Australia Institute of Business and Technology (AIBT), Nursing students in Australia, Nepali students in Australia
Overseas students gather at a town hall in Australia on Thursday. Hundreds of overseas students pursuing nursing courses in Australia have been impacted by the Australian Skills Quality Authority (ASQA)’s decision to cancel the registration of Australia Institute of Business and Technology (AIBT) saying that the education provider breached several of its conditions.

KATHMANDU, Feb 22: The Australian Embassy in Kathmandu has advised the all the students studying at the Australia Institute of Business and Technology (AIBT) to continue attending the classes.

The fate of more than 800 overseas students studying nursing in Australia became uncertain after they were told their education at Australia Institute of Business and Technology (AIBT) would not be recognized with reports that the provider had enrolled students in the Diploma of Nursing without accreditation from Australia Nursing & Midwifery Accreditation Council (ANMAC).

The Australian Skills Quality Authority (ASQA) decided to cancel the Education and Training accreditation and the Commonwealth Register of Institutions and Courses for International Students or CRICOS registration of Australia Institute of Business and Technology (AIBT) on Tuesday saying the education provider failed to demonstrate that its marketing practices were accurate and factual.

ANMAC accreditation is a must for the students to work as an Endorsed Enrolled Nurse in Australia.

“The Australian Embassy Nepal is aware that on 19 February 2019 the Australian Skills Quality Authority (ASQA) notified Brighton Pacific Pty Ltd, trading as the Australia Institute of Business and Technology (AIBT), that it had made the decision to cancel AIBT’s Vocational Education and Training registration and Commonwealth Register of Institutions and Courses for Overseas Students (CRICOS) registration,” said the Embassy issuing a press release on Thursday.

“The Embassy acknowledges these issues could have significant impacts for the hundreds of students enrolled in the institute, many of whom are Nepalese,” stated the Embassy.

AIBT says it is intending to defend the decision of ASQA.

“We have engaged a legal team to appeal the recent ASQA decision,” said AIBT’s company director Ms Fiona Ke, as reported by SBS.

The cancellation decision will take effect from March 26 unless the AIBT seeks a review and is granted a stay of the ASQA’s decision.

The AIBT has 28 days to seek a review of the decision by the Administrative Appeals Tribunal (AAT). It also seeks to have ASQA’s cancellation decision stayed while AAT determines the review.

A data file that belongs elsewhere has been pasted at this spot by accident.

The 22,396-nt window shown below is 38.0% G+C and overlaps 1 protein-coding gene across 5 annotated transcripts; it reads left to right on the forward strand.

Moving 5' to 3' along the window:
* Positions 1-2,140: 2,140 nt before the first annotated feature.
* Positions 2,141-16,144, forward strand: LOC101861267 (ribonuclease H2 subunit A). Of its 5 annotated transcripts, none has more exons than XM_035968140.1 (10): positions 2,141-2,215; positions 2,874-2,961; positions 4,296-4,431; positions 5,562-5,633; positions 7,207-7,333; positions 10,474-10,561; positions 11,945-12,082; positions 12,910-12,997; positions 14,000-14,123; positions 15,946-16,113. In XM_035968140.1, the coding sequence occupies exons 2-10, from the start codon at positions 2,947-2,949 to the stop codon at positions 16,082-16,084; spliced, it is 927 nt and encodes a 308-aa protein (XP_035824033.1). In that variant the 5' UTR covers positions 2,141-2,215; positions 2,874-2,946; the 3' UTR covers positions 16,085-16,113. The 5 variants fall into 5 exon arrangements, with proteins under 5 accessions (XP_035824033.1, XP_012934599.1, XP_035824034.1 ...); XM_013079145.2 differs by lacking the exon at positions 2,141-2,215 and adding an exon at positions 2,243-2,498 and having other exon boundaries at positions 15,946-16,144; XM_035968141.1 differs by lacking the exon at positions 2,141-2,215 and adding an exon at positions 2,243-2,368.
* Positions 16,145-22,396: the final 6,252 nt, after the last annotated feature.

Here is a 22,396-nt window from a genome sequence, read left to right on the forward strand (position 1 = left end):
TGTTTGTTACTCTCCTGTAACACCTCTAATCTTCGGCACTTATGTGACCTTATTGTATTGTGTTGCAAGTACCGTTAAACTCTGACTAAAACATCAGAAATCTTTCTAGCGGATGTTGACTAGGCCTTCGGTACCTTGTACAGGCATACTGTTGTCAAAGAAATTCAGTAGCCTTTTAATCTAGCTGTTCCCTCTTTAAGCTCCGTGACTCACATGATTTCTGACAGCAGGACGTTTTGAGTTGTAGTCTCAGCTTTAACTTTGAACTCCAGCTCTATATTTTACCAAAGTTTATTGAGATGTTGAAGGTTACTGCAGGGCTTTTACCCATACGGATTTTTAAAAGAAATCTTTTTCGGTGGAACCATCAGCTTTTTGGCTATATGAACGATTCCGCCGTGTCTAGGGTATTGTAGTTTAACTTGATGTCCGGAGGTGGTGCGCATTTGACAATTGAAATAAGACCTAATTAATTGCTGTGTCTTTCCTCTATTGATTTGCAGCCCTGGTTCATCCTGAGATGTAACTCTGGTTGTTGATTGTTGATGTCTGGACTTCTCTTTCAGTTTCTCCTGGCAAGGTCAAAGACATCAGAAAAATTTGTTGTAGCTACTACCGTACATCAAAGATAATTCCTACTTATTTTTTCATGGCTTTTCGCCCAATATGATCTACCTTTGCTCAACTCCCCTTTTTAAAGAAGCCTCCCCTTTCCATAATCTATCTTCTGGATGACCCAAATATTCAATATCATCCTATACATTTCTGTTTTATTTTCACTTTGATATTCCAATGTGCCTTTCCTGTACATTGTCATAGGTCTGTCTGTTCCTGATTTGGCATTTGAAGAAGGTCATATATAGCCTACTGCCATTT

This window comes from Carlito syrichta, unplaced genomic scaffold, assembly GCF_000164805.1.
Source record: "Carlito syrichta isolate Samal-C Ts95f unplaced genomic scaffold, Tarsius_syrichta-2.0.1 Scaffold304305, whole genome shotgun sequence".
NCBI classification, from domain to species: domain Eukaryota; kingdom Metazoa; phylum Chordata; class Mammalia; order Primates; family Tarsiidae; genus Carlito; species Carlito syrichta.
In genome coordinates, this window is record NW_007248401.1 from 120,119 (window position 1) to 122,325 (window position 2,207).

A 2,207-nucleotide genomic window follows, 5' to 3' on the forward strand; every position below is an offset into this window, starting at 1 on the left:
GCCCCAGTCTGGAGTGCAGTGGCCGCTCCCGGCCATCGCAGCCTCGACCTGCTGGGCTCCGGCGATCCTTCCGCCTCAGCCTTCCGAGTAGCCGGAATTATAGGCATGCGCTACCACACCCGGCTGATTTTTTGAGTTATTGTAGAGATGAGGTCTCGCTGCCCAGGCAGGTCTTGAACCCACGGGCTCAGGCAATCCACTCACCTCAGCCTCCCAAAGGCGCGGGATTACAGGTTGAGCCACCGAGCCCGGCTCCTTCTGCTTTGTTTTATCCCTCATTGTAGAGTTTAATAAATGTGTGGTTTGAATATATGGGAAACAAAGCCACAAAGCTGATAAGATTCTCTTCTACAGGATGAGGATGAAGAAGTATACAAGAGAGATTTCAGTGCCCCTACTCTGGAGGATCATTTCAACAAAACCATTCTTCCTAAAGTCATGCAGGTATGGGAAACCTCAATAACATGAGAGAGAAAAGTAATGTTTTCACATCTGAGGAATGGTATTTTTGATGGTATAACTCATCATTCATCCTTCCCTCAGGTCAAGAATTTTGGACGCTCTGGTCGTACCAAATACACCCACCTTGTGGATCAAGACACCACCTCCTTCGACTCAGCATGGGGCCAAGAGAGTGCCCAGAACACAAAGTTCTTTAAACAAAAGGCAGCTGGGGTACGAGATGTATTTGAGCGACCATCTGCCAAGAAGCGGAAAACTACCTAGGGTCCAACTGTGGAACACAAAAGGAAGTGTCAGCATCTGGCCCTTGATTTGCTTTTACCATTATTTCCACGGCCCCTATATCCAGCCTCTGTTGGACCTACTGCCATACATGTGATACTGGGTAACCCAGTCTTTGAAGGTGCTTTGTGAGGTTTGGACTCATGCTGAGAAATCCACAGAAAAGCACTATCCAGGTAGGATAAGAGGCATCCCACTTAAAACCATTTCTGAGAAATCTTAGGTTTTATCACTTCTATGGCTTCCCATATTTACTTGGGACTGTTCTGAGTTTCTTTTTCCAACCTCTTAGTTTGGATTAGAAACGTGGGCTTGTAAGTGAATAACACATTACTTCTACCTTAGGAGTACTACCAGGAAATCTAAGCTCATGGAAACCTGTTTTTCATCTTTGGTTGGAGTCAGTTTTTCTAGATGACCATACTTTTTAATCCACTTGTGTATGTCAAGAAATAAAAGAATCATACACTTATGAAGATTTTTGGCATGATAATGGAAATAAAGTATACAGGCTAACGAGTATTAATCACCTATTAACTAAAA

“AIBT has indicated to the media that they intend to seek a review. Until the review is determined, the institute is permitted to continue operating, including conducting classes,” the Embassy said.

“The Embassy advises that any students studying with AIBT should remain enrolled and continue to attend classes, to ensure that the conditions of their visa are met and their recourse to the Tuition Protection Service is assured should the provider cease delivering its courses.” It added.

The Embassy has also said that if AIBT stops operating, it would be their responsibility to find students an alternative course or pay them a refund of their unspent tuition fees.

If an alternative placement is not possible, the Tuition Protection Service (TPS) will seek to place the institute’s students with an alternate provider or if that is not possible, consider refund of the students’ unspent tuition fees, the Embassy further stated.

According to SBS, the AIBT, in a statement has said that it is proffering pupils support and was discouraging them from switching to a new provider as many students “nearly got their qualifications”.

Meanwhile, more than 200 impacted students gathered in Sydney yesterday stakeholders including Nepali embassy officials, the Consulate General Nepal to NSW, education agents and representatives from The Council of International Student Australia to discuss the crisis.

TWO MORE COLLEGES ENROLLING NURSING STUDENTS WITHOUT ACCREDITATION: REPORT

Two more institutes have been found to have enrolled students in nursing without accreditation from ANMAC, according to a report.

“The Sydney-based Australian Health and Management Institute and Nurse Training Australia are found to have enrolled dozens of students in nursing program. Most of the students are from Nepal,” reported The Kathmandu Post.

There are about 80 students pursuing nursing courses at Nurse Training Australia and around 200 students in Australian Health and Management Institute, according to the Post.

The Post also said that 47 consultancies in Nepal have sent students to the colleges who do not have accreditation.

Also read: 

Hundreds of Nepali students in Australia face uncertainty after ASQA decides to cancel registration of AIBT

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